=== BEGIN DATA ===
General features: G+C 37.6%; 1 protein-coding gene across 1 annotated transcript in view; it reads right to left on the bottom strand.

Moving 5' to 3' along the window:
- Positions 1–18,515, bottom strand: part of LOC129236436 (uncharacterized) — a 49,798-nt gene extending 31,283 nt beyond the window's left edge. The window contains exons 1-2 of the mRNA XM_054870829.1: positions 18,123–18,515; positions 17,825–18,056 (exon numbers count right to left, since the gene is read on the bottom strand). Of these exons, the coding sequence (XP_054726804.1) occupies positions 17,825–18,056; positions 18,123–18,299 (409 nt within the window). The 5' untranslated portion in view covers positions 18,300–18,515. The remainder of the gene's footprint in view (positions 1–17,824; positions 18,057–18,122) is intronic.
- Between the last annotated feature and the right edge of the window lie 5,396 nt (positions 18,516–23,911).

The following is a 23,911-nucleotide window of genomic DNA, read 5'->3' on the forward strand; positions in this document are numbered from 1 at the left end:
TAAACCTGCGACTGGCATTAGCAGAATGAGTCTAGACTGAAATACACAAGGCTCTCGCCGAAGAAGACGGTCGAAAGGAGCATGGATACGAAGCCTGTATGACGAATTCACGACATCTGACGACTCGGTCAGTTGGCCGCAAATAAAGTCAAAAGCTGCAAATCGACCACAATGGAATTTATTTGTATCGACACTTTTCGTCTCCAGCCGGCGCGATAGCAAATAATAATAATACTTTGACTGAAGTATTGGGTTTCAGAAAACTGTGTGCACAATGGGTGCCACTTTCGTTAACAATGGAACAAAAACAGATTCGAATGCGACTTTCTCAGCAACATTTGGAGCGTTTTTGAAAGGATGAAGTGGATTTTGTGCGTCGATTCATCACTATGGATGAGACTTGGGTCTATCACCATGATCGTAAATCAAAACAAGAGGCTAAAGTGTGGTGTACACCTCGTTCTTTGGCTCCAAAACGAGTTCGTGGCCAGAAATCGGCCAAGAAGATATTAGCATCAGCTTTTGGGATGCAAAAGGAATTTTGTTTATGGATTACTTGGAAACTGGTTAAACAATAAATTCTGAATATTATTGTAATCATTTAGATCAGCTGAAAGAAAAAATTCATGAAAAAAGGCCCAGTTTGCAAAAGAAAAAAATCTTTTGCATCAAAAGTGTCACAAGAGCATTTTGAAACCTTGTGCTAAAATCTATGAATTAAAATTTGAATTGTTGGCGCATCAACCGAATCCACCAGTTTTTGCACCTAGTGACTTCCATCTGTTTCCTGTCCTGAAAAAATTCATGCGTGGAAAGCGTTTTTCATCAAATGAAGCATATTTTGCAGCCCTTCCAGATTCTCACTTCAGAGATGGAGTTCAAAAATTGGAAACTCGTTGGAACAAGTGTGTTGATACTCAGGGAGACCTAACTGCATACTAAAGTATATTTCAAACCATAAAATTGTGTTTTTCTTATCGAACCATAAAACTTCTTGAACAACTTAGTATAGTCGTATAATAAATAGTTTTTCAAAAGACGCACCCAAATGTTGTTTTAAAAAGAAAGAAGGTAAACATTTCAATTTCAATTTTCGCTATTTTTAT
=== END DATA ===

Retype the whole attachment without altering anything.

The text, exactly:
General features: G+C 37.6%; 1 protein-coding gene across 1 annotated transcript in view; it reads right to left on the bottom strand.

Moving 5' to 3' along the window:
- Positions 1–18,515, bottom strand: part of LOC129236436 (uncharacterized) — a 49,798-nt gene extending 31,283 nt beyond the window's left edge. The window contains exons 1-2 of the mRNA XM_054870829.1: positions 18,123–18,515; positions 17,825–18,056 (exon numbers count right to left, since the gene is read on the bottom strand). Of these exons, the coding sequence (XP_054726804.1) occupies positions 17,825–18,056; positions 18,123–18,299 (409 nt within the window). The 5' untranslated portion in view covers positions 18,300–18,515. The remainder of the gene's footprint in view (positions 1–17,824; positions 18,057–18,122) is intronic.
- Between the last annotated feature and the right edge of the window lie 5,396 nt (positions 18,516–23,911).

The following is a 23,911-nucleotide window of genomic DNA, read 5'->3' on the forward strand; positions in this document are numbered from 1 at the left end:
TAAACCTGCGACTGGCATTAGCAGAATGAGTCTAGACTGAAATACACAAGGCTCTCGCCGAAGAAGACGGTCGAAAGGAGCATGGATACGAAGCCTGTATGACGAATTCACGACATCTGACGACTCGGTCAGTTGGCCGCAAATAAAGTCAAAAGCTGCAAATCGACCACAATGGAATTTATTTGTATCGACACTTTTCGTCTCCAGCCGGCGCGATAGCAAATAATAATAATACTTTGACTGAAGTATTGGGTTTCAGAAAACTGTGTGCACAATGGGTGCCACTTTCGTTAACAATGGAACAAAAACAGATTCGAATGCGACTTTCTCAGCAACATTTGGAGCGTTTTTGAAAGGATGAAGTGGATTTTGTGCGTCGATTCATCACTATGGATGAGACTTGGGTCTATCACCATGATCGTAAATCAAAACAAGAGGCTAAAGTGTGGTGTACACCTCGTTCTTTGGCTCCAAAACGAGTTCGTGGCCAGAAATCGGCCAAGAAGATATTAGCATCAGCTTTTGGGATGCAAAAGGAATTTTGTTTATGGATTACTTGGAAACTGGTTAAACAATAAATTCTGAATATTATTGTAATCATTTAGATCAGCTGAAAGAAAAAATTCATGAAAAAAGGCCCAGTTTGCAAAAGAAAAAAATCTTTTGCATCAAAAGTGTCACAAGAGCATTTTGAAACCTTGTGCTAAAATCTATGAATTAAAATTTGAATTGTTGGCGCATCAACCGAATCCACCAGTTTTTGCACCTAGTGACTTCCATCTGTTTCCTGTCCTGAAAAAATTCATGCGTGGAAAGCGTTTTTCATCAAATGAAGCATATTTTGCAGCCCTTCCAGATTCTCACTTCAGAGATGGAGTTCAAAAATTGGAAACTCGTTGGAACAAGTGTGTTGATACTCAGGGAGACCTAACTGCATACTAAAGTATATTTCAAACCATAAAATTGTGTTTTTCTTATCGAACCATAAAACTTCTTGAACAACTTAGTATAGTCGTATAATAAATAGTTTTTCAAAAGACGCACCCAAATGTTGTTTTAAAAAGAAAGAAGGTAAACATTTCAATTTCAATTTTCGCTATTTTTAT